We have also reported on the contempory rites of passage for young people project combining adventure and environmental education with the arts, music and traditional ritual. They are determined to contribute to a reduction in youth suicide and will be piloting this year.

In September I took part in a Hero˘s Journey for senior managers. After days of preparation the group set out on a fantastic coastal traverse to reveal the hidden secret of the coast and the hidden treasures of their own learning. I will long remember one man who thought heroes were only found in armies who discovered in himself the desire to become a hero as a father, a decision that kept a family together he had contemplated leaving.

Tom Price said it for me. ░Outdoor education is simple. That doesn˘t mean to say that it˘s easy.˘ The technological approach was necessary time for us to rationalise our work. It certainly needed a defence. This time coincided with Lyme Bay and drastic changes in centre funding that led some of us to say ░outdoor education is dead.˘ But of late the creative spirit of our field has transformed us again. Centres are full and imaginative projects are turning up all over. There is even hope for funding through teenage summer camps, a return of OE to the Scottish curriculum and a revitalised youth work agenda. I think we can now say ░long live outdoor education!˘ We can revisit that simple formula of helping people to find a dream and supporting them to learn the skills to realise it.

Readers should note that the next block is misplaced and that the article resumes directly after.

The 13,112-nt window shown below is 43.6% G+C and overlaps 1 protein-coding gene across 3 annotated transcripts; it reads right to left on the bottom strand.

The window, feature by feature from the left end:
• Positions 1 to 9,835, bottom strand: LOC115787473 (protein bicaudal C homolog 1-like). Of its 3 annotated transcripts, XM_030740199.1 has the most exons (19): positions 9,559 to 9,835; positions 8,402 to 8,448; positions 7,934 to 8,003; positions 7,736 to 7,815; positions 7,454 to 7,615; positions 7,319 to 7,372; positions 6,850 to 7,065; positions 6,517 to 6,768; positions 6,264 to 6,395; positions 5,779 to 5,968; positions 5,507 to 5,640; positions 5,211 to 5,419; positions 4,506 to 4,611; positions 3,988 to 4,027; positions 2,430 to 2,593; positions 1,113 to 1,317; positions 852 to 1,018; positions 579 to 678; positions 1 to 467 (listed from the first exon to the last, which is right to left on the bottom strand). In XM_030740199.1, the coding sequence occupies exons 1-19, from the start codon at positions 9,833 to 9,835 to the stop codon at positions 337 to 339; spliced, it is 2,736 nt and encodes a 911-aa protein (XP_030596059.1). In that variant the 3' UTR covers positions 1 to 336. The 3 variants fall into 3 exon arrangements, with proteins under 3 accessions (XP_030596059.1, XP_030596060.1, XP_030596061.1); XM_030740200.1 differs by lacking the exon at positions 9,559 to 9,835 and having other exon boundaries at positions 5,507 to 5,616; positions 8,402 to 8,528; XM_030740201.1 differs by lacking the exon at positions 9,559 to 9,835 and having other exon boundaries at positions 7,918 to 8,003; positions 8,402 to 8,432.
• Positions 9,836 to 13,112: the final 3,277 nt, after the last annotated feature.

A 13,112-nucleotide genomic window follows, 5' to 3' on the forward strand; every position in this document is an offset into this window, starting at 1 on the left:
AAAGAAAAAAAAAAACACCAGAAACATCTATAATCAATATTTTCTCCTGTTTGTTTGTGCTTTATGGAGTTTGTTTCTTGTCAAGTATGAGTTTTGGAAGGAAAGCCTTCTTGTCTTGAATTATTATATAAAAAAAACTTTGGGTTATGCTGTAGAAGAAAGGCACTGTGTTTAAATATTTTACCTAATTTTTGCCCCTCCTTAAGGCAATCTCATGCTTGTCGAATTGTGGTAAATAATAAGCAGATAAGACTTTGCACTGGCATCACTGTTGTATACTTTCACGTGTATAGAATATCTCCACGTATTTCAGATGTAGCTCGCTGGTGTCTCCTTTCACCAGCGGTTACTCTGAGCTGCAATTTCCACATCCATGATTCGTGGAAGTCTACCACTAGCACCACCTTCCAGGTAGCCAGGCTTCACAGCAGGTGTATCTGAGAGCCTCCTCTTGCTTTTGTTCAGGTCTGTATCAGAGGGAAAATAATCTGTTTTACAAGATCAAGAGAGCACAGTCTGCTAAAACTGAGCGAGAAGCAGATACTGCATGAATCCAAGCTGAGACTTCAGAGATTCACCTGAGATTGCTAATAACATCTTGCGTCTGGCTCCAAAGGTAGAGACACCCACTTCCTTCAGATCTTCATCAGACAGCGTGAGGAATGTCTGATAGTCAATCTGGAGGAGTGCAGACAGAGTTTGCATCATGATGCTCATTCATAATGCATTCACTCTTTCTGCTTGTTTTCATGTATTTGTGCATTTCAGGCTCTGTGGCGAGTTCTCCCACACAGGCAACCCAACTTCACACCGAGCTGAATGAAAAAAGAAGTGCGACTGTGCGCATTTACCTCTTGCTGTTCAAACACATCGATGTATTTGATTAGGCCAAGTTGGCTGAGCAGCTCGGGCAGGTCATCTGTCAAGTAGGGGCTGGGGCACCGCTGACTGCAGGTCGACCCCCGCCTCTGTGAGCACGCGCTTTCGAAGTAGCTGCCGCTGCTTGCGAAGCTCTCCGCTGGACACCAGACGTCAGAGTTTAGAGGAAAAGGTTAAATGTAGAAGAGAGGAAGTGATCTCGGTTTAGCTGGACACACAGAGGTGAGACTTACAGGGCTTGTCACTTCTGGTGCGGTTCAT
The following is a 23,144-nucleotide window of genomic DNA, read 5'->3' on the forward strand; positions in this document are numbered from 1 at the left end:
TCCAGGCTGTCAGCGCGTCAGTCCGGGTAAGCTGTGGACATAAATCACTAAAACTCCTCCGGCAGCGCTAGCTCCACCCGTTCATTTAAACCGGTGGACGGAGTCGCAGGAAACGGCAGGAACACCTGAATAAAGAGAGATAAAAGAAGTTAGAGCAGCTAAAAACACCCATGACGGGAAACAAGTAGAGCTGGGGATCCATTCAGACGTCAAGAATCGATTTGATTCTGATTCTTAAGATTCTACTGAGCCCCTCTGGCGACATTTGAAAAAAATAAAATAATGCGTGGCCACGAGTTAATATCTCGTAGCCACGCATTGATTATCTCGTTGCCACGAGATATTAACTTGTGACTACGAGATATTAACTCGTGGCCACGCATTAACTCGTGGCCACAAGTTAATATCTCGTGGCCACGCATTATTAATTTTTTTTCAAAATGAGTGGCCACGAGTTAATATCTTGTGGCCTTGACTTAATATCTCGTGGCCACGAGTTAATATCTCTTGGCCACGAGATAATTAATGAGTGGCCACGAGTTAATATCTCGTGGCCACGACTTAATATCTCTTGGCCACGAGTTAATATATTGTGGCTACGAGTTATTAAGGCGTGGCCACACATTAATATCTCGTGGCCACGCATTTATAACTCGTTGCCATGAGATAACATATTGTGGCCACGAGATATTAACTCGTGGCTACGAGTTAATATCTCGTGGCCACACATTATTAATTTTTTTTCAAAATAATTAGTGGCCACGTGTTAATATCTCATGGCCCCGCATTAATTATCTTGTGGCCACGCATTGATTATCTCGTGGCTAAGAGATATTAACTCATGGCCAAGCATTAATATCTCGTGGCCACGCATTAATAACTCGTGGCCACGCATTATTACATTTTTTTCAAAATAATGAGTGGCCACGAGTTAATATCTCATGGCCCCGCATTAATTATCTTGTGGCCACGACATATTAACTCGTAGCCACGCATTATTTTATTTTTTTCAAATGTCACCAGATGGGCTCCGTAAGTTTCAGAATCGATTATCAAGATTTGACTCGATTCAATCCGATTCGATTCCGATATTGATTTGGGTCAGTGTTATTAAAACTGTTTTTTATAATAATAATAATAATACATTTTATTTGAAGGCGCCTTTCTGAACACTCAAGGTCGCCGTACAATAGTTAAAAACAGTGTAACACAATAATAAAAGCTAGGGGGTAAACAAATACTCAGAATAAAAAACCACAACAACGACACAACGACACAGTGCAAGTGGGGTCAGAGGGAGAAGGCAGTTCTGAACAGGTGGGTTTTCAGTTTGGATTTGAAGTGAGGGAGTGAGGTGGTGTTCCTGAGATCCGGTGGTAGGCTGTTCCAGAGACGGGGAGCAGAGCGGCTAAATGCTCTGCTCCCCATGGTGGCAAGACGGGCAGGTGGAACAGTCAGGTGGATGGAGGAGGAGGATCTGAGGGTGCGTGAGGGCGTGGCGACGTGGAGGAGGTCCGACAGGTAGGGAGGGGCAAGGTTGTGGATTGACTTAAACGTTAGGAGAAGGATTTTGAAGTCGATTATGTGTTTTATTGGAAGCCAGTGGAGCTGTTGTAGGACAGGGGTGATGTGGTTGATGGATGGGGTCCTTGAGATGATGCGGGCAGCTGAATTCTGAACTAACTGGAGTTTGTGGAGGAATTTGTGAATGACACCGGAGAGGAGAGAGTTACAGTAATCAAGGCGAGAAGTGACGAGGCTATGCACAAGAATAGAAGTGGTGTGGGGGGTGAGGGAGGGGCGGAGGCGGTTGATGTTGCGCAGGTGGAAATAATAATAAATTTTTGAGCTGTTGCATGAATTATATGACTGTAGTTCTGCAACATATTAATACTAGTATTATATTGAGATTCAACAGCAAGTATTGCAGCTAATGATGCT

There are still issues. As we explore the many meanings that can be attached to experiences in nature the question will be, ░who˘s dream is being realised?˘ We have published critical pieces that have named some of the dreamers; the market place commodifying the outdoors and the activities in them; society attempting to create good citizens to their own design; academics interpreting our world in terms of personal efficacy or adreneline hits as though that were the whole story; the profession tied to its institutionalised badges and sports. All have a dark side to their good will for outdoor education.

Outdoor education is a political world and these politics will occupy our minds and consciences in the years ahead. Let me nail my politics to the mast. I˘ll use a quote to help the source of which is unknown to me:

░If you have come to help me then you are wasting your time but if you have come because your liberation is bound up with mine then let us work together.˘

My own research has touched on the core experiences that motivate outdoor leaders to be in this work. After some five hundred interviews all but one had no hesitation in naming a profound moment in a remote location, usually in solitude and wrapped up in a deep sense of nature and self combined in one.

I have a feeling that these many outdoor educations still are one field and that in many new ways we will make sacred again the people we work with and the places we work in. We will allow enough time for the dream to emerge, we will have enough compassion to help people to realise these dreams and we will have enough heart to celebrate with them when they are achieved.

Sail on outdoor education.

Chris Loynes